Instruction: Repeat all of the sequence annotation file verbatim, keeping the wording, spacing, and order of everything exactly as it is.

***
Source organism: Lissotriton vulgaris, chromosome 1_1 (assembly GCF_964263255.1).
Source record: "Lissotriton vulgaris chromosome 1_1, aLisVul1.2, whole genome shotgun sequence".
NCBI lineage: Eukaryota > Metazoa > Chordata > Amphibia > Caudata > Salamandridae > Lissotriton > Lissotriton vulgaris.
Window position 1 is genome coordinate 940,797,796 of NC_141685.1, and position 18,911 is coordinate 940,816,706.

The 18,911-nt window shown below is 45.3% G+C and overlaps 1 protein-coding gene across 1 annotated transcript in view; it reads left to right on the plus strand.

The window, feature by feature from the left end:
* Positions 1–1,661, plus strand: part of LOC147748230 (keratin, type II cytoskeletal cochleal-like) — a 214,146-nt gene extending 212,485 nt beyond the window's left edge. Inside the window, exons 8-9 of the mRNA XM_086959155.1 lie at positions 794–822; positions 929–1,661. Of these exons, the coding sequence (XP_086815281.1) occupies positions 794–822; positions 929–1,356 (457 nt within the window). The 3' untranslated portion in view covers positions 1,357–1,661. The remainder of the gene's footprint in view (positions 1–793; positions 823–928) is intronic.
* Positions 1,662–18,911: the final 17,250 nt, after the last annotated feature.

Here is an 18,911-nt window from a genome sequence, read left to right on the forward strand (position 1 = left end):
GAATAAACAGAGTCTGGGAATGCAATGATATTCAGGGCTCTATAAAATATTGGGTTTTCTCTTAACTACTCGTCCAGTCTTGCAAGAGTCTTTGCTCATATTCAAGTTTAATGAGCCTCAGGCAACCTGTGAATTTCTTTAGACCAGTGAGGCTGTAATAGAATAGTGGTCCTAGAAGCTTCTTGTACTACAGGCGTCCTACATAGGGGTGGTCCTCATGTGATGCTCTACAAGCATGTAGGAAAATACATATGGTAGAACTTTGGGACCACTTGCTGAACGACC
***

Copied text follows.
Source organism: Lissotriton vulgaris, chromosome 1_1 (assembly GCF_964263255.1).
Source record: "Lissotriton vulgaris chromosome 1_1, aLisVul1.2, whole genome shotgun sequence".
NCBI lineage: Eukaryota > Metazoa > Chordata > Amphibia > Caudata > Salamandridae > Lissotriton > Lissotriton vulgaris.
Window position 1 is genome coordinate 940,797,796 of NC_141685.1, and position 18,911 is coordinate 940,816,706.

The 18,911-nt window shown below is 45.3% G+C and overlaps 1 protein-coding gene across 1 annotated transcript in view; it reads left to right on the plus strand.

The window, feature by feature from the left end:
* Positions 1–1,661, plus strand: part of LOC147748230 (keratin, type II cytoskeletal cochleal-like) — a 214,146-nt gene extending 212,485 nt beyond the window's left edge. Inside the window, exons 8-9 of the mRNA XM_086959155.1 lie at positions 794–822; positions 929–1,661. Of these exons, the coding sequence (XP_086815281.1) occupies positions 794–822; positions 929–1,356 (457 nt within the window). The 3' untranslated portion in view covers positions 1,357–1,661. The remainder of the gene's footprint in view (positions 1–793; positions 823–928) is intronic.
* Positions 1,662–18,911: the final 17,250 nt, after the last annotated feature.

Here is an 18,911-nt window from a genome sequence, read left to right on the forward strand (position 1 = left end):
GAATAAACAGAGTCTGGGAATGCAATGATATTCAGGGCTCTATAAAATATTGGGTTTTCTCTTAACTACTCGTCCAGTCTTGCAAGAGTCTTTGCTCATATTCAAGTTTAATGAGCCTCAGGCAACCTGTGAATTTCTTTAGACCAGTGAGGCTGTAATAGAATAGTGGTCCTAGAAGCTTCTTGTACTACAGGCGTCCTACATAGGGGTGGTCCTCATGTGATGCTCTACAAGCATGTAGGAAAATACATATGGTAGAACTTTGGGACCACTTGCTGAACGACC